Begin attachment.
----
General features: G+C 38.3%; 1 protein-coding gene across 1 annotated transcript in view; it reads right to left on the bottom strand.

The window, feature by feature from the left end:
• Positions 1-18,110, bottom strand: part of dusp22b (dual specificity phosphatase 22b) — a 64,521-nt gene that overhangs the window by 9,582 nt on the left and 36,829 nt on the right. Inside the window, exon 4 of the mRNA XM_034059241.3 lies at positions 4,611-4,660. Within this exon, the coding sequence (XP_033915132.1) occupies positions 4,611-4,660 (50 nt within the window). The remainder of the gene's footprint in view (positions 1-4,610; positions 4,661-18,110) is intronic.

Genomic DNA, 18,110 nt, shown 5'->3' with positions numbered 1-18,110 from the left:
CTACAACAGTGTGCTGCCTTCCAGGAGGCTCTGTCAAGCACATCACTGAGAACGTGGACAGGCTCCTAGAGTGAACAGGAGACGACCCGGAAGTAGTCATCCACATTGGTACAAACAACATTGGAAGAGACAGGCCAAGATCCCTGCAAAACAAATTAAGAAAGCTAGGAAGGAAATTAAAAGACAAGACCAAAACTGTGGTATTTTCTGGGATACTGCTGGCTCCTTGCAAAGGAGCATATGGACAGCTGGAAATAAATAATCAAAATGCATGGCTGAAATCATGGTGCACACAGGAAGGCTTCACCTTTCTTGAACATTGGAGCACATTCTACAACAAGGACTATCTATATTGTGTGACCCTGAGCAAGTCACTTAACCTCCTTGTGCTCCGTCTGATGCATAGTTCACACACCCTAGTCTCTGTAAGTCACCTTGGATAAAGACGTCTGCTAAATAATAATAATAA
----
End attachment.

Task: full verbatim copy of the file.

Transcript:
General features: G+C 38.3%; 1 protein-coding gene across 1 annotated transcript in view; it reads right to left on the bottom strand.

The window, feature by feature from the left end:
• Positions 1-18,110, bottom strand: part of dusp22b (dual specificity phosphatase 22b) — a 64,521-nt gene that overhangs the window by 9,582 nt on the left and 36,829 nt on the right. Inside the window, exon 4 of the mRNA XM_034059241.3 lies at positions 4,611-4,660. Within this exon, the coding sequence (XP_033915132.1) occupies positions 4,611-4,660 (50 nt within the window). The remainder of the gene's footprint in view (positions 1-4,610; positions 4,661-18,110) is intronic.

Genomic DNA, 18,110 nt, shown 5'->3' with positions numbered 1-18,110 from the left:
CTACAACAGTGTGCTGCCTTCCAGGAGGCTCTGTCAAGCACATCACTGAGAACGTGGACAGGCTCCTAGAGTGAACAGGAGACGACCCGGAAGTAGTCATCCACATTGGTACAAACAACATTGGAAGAGACAGGCCAAGATCCCTGCAAAACAAATTAAGAAAGCTAGGAAGGAAATTAAAAGACAAGACCAAAACTGTGGTATTTTCTGGGATACTGCTGGCTCCTTGCAAAGGAGCATATGGACAGCTGGAAATAAATAATCAAAATGCATGGCTGAAATCATGGTGCACACAGGAAGGCTTCACCTTTCTTGAACATTGGAGCACATTCTACAACAAGGACTATCTATATTGTGTGACCCTGAGCAAGTCACTTAACCTCCTTGTGCTCCGTCTGATGCATAGTTCACACACCCTAGTCTCTGTAAGTCACCTTGGATAAAGACGTCTGCTAAATAATAATAATAA